Millions of Christians around the world are currently on a 40-day journey of fasting and restraint commonly known as Lent. While fast food chains and restaurants around the world prepare for the long Lenten season by featuring tons of fish dishes on the menu, I won’t be able to enjoy them. That’s because my branch of Christianity (Eastern Orthodox) does Lent a little differently than everybody else.
From the first Monday of Lent (February 19 this year) to Easter (April 8), we won’t be consuming fish, meat, dairy, olive oil, and alcohol. However, we can consume shellfish, octopus, and vegetable oil, and alcohol and olive oil are permitted on weekends.
I’ve been going through this experience every single year of my life, and the struggle is always different (and harder) each time. Nonetheless, a consistent thought pattern does emerge in my head as the Lenten season goes on every year, whether they be “right” or “wrong.”
“This is gonna be great!”
I always head into Lent with a positive attitude, thinking that I’m going to just breeze through it and that it’ll be over before I know it. After all, this is the umpteenth time I’m going through Lent, right? At this point, I’m having fun experimenting with tons of different recipes involving tofu, beans, and/or soup, and enjoying every single one of them. Who says going plant-based for a while can’t be a little fun?
“Just one burger. What could hurt from that?”
Lent can definitely take its toll on you early on. Fasting this way for so long can be physically draining, to say the least. That weariness creeps into my thoughts, because I’m starting to get tired of not being able to eat meat and am feeling the temptation. “Just one burger,” I think to myself. “What could hurt from that?”
Keep in mind that this is still extremely early into Lent, and I’m already showing signs of weakness. The true mental battle hasn’t even begun yet.
“I’m sick and tired of all this tofu… when is Lent over again?“
By this time, my body has physically shifted over to deal with a plant-based diet (with some shellfish), but the mental battle is just beginning. Temptation comes literally every single day to eat meat. In this day and age, where everything convenient is basically meat-based and restaurants are packed full of animal protein, it’s extremely easy to do so. At least Lent is nearing its halfway point.
“PHEW, we’re halfway done. Thank God!“
This week is what I like to call the “Second Wind” week. I get a breath of fresh air and relief knowing that I’ve made it over the official halfway hump. It’s only going to get tougher from this point, though, as I’m still eating tons of tofu and other options like peanut butter sandwiches or chili are just not good enough anymore. The cravings start to get real at this point.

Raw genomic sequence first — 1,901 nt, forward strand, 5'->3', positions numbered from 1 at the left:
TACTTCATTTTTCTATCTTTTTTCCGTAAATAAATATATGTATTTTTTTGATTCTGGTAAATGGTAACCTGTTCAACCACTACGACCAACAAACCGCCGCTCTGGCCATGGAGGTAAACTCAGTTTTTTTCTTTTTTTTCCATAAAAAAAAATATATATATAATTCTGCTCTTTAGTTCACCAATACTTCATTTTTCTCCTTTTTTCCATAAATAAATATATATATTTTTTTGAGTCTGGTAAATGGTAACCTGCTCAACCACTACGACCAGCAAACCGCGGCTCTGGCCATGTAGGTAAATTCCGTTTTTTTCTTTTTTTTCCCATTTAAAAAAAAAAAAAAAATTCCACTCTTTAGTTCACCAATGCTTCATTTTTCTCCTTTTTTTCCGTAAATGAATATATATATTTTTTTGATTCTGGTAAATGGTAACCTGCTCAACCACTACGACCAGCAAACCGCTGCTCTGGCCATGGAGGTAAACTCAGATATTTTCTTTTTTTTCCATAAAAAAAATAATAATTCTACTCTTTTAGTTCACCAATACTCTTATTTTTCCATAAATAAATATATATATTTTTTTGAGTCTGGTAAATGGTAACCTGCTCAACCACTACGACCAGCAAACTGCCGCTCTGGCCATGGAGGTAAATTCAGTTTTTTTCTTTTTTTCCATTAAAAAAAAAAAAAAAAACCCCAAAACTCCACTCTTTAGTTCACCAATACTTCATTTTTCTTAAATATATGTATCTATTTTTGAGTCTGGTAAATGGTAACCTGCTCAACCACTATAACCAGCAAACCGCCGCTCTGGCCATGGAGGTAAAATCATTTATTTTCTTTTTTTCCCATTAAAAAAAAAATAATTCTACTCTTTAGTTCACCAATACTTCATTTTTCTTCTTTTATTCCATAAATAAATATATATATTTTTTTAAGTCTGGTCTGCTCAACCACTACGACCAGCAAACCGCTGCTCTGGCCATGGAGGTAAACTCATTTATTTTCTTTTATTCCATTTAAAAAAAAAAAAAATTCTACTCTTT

“Not… gonna…. make… it….”
This is probably the second toughest week of Lent for me. At this point, I’m completely sick of eating just soy and plant-based protein. I begin eating a lot more shellfish than I had been in the weeks before as a way to at least appease the desire for a little bit. Still, the thought of a juicy steak or a gooey grilled cheese are both extremely tempting, but I promise myself that I will do everything in my power not to cave.
Honestly, I’ve given in and eaten meat at this point so many times throughout the Lenten journey in the past that it’s safe to say this is the turning point for me in Lent.
And we haven’t even gotten to the hardest part of the fasting period yet.
“I made it this far. Home stretch. No turning back now.”
This is the official final week of Lent, which makes me happy to get through because it gives me a little sense of relief and finality. “We made it.”
I’ve definitely grown in mental toughness throughout each Lent to this point because I’ve had to fight extreme levels of temptation, stood through countless services, and tried really hard not to give in. Regardless, it’s time to prep for the final – and hardest – of any week in the Lenten season: Holy Week.
“They said this fast was 40 days. They lied. And it sucks.”
If you factor in the 6 weeks of actual Lent, plus this week, it totals at 49 days of actual fasting from meat, dairy, and fish. Not to mention that on Good Friday we don’t eat anything. The fact that Lent is actually more than 40 days drains me throughout this week as I count down the days to Pascha and pray for the whole thing to be over. Fast.
Easter Saturday and Sunday
“I made it! Christ is Risen! It’s a great day! And best of all – MEAT!!!!!!”
This is it. The day I’ve been waiting for. As the Paschal services go on through the weekend, I take a little bit of time to reflect on the whole Lenten journey. Did I make it all the way through without breaking the fast? What did I learn about myself? How did I mentally and spiritually grow?
This is the time for me to synthesize those lessons, learn from the experience, and be happy for the celebration of Easter. Even if I did break the fast, I know that I’ll be accepted into church for this joyous occasion.
And when everything’s over, I chow down on eggs, bacon, and lamb like the hungriest guy on the planet. And usually get sick afterward from eating too much.